What’s the latest in healthcare, April 3



 doctorsHere are your healthcare updates on this first April weekend. Have fun reading!

What’s New?

President Barack Obama Announces Key FDA Appointments and Tougher Food Safety Measures
In his weekly address to the nation, the American president also announced (in addition to key FDA appointments) moves to increased food safety. These include upgrading food safety laws, closing a loophole “to prevent diseased cows from entering the food supply“, modernizing labs, and increasing the number of food inspectors.

What’s Still Here?

Still Time for Trouble
The flu season is not yet over, according to the Centers for Disease Prevention and Control (CDC). It started rather late this winter season – around February – so “there’s still time for trouble.” The flu season is expected to last till May!

What’s Up?

Teen Birth Rates Up Slightly in 2007 for Second Consecutive Year
Teenage birth rates are up again in 2007 – for the second year in a row. It has been declining for 14 years till 2006 when it jumped up by 3%. This was followed by another 1% increase in 2007. Let’s see what the 2008 statistics say.

What’s Increasing?

New Report Reveals Treatment Admissions for Prescription Pain Killers are on the Rise
Treatment admissions due to prescription pain killer misuse is on the rise. Admissions due to traditionally abused substances such as alcohol are still highest but is on the decline, whereas those due to heroin remain more or less the same.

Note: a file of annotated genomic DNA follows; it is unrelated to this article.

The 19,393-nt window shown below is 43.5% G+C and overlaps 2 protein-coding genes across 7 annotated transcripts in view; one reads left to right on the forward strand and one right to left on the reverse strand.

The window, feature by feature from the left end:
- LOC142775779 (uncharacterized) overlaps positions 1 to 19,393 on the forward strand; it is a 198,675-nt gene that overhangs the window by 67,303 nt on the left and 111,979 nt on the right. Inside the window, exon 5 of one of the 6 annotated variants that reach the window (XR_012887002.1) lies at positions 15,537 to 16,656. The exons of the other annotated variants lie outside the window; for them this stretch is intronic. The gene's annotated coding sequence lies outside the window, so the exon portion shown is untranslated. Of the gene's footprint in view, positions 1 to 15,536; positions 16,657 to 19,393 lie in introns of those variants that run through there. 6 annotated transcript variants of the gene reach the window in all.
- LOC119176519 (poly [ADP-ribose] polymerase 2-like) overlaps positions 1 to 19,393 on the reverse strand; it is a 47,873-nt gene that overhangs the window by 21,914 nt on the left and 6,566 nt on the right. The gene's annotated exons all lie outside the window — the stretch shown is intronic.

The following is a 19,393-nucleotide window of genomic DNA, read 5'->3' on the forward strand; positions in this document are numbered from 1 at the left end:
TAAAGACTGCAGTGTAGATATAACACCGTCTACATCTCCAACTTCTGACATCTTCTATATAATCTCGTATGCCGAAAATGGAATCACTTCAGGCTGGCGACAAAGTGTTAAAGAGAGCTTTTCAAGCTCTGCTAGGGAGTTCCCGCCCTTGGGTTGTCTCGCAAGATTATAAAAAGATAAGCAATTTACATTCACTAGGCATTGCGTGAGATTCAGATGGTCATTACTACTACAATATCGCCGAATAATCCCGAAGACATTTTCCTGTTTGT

What’s In?

Drugs team give out cocaine straws
The Maidstone-based Kent Drug and Alcohol Action Team, (KDAAT) in the UK gave out pieces of paper that were designed for cocaine snorting. The common practice about drug users is using a “cocaine straw” by rolling up bank notes. However, these straws can help in spreading diseases, including hepatitis C. By distributing free, clean cocaine straws, KDAAT hopes to discourage straw sharing and prevent disease transmission.

What’s Out?

FDA: Insulin Pens and Insulin Cartridges Must Not Be Shared
Single-use insulin pens and cartridges aren’t to be used in multiple patients, the US FDA warns health care professionals. Like their predecessors the syringes, these devices can also transmit blood-borne diseases such as HIV and hepatitis even if the disposable needles are changed with each patient. The warning was issued because of reports of 2 hospitals using a single pen in multiple patients. The FDA emphasizes that all insulin pens are approved only for single-patient use (one device for only one patient).

What happened?

CDC Hosts 43rd National Immunization Conference
On March 26, 2009, health experts from all over met in Dallas Texas for the 43rd National Immunization Conference with the there “Immunization – Blazing the Trail to Healthier Living.” Discussed were the “latest developments in vaccine science, policy, education, technology, and planning issues related to immunization in general and vaccine-preventable disease.  Topics will include the impact of new vaccines on health, addressing vaccine hesitancy, monitoring vaccine safety, effect of state laws on uptake of recommended vaccines…”

Photo credit: stock.xchng

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NOTE: The contents in this blog are for informational purposes only, and should not be construed as medical advice, diagnosis, treatment or a substitute for professional care. Always seek the advice of your physician or other qualified health professional before making changes to any existing treatment or program. Some of the information presented in this blog may already be out of date.
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